The Dallas Cowboys inked franchise quarterback Dak Prescott to a a six-year, $240 million deal that includes $126 million guaranteed and a record $66 million signing bonus, however, the final two years of the deal void, making it a four-year, $160 million deal.
Included in the historic deal is an additional agreement that if Prescott wins a Super Bowl and plays in 50% of the snaps in the title game, he will earn a $1 million incentive, according to the contract.
- Signing bonus: $66 million
- 2021 base salary: $9 million
- 2022 base salary: $20 million
- 2023 base salary: $31 million
- 2024 base salary: $29 million ($5 million roster bonus due the fifth day of the league year)
- 2025 base salary: $40 million (voidable year)
- 2026 base salary: $40 million (voidable year)
- 2021 cap figure: $22.2 million
- 2022 cap figure: $33.2 million
- 2023 cap figure: $44.2 million
- 2024 cap figure: $47.2 million
- 2025 cap figure: $53.2 million (voidable year)
- 2026 cap figure: $40 million (voidable year)
Arguments on whether Prescott was worth that type of money split the fan base. The belief he earned, or could fulfill the expectations, that type of contract warrants caused division.
Many looked at 2020’s year without Prescott as a justification for how much worse this team is without him. Others look at the amount of offensive talent the team has and believes a cheaper option at quarterback could provide similar production in the win/loss column.
Now that Prescott is signed and the price tag of $40 million filled national headlines the automatic comparisons was made to quarterbacks who have already saw similar paydays.
But what are the Cowboys exactly paying Prescott to do? Bring home a super bowl or just meet the standards of what previous quarterbacks have done after they’ve been paid.
- Patrick Mahomes – $45 million
- Dak Prescott – $40 million
- Deshaun Watson – $39 million
- Russell Wilson – $35 million
- Jared Goff – $33.5 million
- Aaron Rodgers – $33.5 million
- Kirk Cousins – $33 million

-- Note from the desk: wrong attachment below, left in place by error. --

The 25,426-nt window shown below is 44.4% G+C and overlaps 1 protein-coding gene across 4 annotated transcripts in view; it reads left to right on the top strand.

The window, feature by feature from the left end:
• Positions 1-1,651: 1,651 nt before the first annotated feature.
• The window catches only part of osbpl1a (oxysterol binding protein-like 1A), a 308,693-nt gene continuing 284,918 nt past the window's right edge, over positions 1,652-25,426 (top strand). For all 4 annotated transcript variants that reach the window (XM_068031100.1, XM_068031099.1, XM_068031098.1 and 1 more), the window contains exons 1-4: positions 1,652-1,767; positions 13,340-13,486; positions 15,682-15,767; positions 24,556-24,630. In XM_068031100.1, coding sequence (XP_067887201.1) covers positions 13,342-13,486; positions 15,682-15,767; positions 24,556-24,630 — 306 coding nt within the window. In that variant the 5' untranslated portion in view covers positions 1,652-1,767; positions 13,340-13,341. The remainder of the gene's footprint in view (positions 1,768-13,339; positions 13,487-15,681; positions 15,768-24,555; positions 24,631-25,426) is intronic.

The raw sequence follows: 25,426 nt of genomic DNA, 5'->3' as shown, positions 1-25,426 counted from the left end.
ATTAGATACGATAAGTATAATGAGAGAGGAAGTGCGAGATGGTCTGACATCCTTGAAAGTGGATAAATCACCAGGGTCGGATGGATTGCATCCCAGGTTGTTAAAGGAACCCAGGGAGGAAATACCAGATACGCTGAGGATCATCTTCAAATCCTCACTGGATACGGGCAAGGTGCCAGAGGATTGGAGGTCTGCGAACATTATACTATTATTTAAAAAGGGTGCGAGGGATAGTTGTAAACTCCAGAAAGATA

- Carson Wentz – $32 million
- Matt Ryan – $30 million
- Jimmy Garoppolo – $27.5 million
Mahomes is coming off of a Super Bowl appearance, Watson recently went 4-12, Russell Wilson hasn’t reached a conference title game since signing his deal in April 2019 and Jared Goff has missed the playoffs, lost in the divisional round and been traded since signing his deal.
In the second half of the top 10, Aaron Rodgers has back-to-back losses in the conference title game since signing his deal, Kirk Cousins has one playoff appearance, Carson Wentz lost in the wildcard round, was benched the following year and is now on the Colts, while Garoppolo has a Super Bowl appearance.
So what is the exact expectations Prescott must meet in order to fulfill his contract? Aaron Rodgers is the only quarterback of the current 10 highest-paid quarterbacks to win a Super Bowl on a non-rookie deal.
Only four of those 10 quarterbacks even made the playoffs last year. Maybe a shift in expectations and a comparison to those quarterbacks in his bracket may help one better understand why Prescott is paid the way he is.
Previous Super Bowl Winners (ranking is where they stood amongst highest paid QBs that year):
- 2020 – Tom Brady, 15th
- 2019 – Patrick Mahomes, 31st
- 2018 – Tom Brady – 11th
- 2017 – Nick Foles – 47th
- 2016 – Tom Brady – 18th
- 2015 – Peyton Manning – 6th
- 2014 – Tom Brady – 12th
- 2013 – Russell Wilson – 53rd
- 2012 – Joe Flacco – 16th
- 2011 – Eli Manning – 5th
- 2010 – Aaron Rodgers – 21st
Could Prescott become just the third quarterback to win a super bowl in the past 10 years to win as one of the league’s highest-paid throwers?
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